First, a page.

Also, problems occur with aluminum and magnesium bull floats. Magnesium bull floats especially tend to bow or distort so that the float becomes convex on the working surface in both the narrow and, more importantly, the lengthwise direction. The severity of the bowing and the amount of time it takes to deform this tool is dependent on several factors. These factors include weather situations, amount of use, etc.

Another chronic problem with magnesium bull floats is that the traditional design is difficult to keep clean on top of the bull float blade. Thus, some magnesium bull floats have extruded stiffeners to prevent the warping discussed above which unfortunately tend to collect concrete. It is very tedious and time-consuming for the user to keep removing the excess concrete that builds up on the top of the bull float.

Examples of bull float tools are shown in U.S. Pat. Nos. 5,467,496 and 4,397,581 to Jarvis. Specifically, U.S. Pat. No. 5,467,496 discloses a float incorporating a body portion which has a reinforcing brace. However, the top surface of the float can collect concrete material during use.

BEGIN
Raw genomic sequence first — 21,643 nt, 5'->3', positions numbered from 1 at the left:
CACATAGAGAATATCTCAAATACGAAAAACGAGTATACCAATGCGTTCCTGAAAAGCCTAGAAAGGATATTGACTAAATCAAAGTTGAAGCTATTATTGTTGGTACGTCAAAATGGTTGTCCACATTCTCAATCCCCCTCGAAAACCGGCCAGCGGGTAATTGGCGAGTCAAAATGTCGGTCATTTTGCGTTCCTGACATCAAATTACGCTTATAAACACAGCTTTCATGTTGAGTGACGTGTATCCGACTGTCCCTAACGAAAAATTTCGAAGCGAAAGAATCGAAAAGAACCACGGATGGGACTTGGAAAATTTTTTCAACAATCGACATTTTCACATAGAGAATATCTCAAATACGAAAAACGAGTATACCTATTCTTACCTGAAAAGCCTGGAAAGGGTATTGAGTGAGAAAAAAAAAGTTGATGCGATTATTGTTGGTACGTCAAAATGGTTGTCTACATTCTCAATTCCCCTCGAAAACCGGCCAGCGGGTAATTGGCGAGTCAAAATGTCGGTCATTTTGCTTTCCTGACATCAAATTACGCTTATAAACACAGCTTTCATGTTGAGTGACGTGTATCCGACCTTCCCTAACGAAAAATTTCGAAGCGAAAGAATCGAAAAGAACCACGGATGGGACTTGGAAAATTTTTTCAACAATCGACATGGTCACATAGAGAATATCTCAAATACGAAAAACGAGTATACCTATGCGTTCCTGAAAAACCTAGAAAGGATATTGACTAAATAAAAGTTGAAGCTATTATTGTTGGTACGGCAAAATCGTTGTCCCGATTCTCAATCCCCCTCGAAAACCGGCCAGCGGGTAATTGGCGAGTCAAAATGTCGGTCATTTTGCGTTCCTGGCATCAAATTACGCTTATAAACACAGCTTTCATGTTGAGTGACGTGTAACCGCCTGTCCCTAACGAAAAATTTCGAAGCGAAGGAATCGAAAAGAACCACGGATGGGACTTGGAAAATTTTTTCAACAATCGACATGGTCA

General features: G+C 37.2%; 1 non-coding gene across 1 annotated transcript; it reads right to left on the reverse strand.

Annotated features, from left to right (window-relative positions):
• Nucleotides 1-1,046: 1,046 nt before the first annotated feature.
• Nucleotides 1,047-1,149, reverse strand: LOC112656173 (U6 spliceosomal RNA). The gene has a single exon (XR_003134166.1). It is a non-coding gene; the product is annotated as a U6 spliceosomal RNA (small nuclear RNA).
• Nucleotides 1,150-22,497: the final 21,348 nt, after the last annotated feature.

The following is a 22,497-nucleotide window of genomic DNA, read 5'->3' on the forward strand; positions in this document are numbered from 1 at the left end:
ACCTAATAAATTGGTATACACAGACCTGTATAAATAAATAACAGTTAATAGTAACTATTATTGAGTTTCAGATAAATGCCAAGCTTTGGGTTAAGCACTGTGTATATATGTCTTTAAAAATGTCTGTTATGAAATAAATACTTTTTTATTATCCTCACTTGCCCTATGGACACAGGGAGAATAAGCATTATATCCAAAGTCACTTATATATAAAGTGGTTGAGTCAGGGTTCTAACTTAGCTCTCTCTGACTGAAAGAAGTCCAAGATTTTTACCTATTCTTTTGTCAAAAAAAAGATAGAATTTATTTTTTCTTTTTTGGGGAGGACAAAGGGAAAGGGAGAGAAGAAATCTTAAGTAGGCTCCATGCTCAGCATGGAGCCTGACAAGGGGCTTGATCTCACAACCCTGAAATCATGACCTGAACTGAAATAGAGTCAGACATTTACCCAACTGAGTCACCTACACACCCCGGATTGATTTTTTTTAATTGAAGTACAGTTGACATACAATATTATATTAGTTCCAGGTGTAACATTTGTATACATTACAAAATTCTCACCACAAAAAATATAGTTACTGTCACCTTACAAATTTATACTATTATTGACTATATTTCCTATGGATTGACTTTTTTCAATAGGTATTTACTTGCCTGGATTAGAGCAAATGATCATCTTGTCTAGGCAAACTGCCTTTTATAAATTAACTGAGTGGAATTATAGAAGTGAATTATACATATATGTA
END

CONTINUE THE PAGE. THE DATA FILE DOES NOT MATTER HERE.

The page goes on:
A need, therefore, exists for an improved bull float. The bull float should prevent warping as well as be easy to clean.

BRIEF SUMMARY OF THE INVENTION

A bull float for working and finishing concrete and the like is provided. The bull float includes a blade. The blade has a first working surface for contacting the work to be troweled. The first working surface has a leading edge and a trailing edge. The blade also has a leading edge member disposed at the leading edge and carries a second working surface disposed at an angle to the first working surface. The blade further includes a trailing edge member disposed at the trailing edge and carries a third working surface disposed at an angle to the first working surface. The bull float includes a planar metal sheet having a from edge and a rear edge, and having its mid area bowed outwardly relative to the working surface. The from and rear edge of the sheet are secured at points fixed with respect to the leading edge and the trailing edge. The sheet exerts uniform opposing bias forces to the leading edge and to the trailing edge of the blade to counteract residual compressive stresses developed on the first working surface during use of the float.

The current invention improves upon the features of existing bull floats by providing a stiffening element to prevent torque and warping of the tool, as well as providing for much easier cleaning than existing bull floats on the market provide.

BRIEF DESCRIPTION OF THE SEVERAL VIEWS OF THE DRAWINGS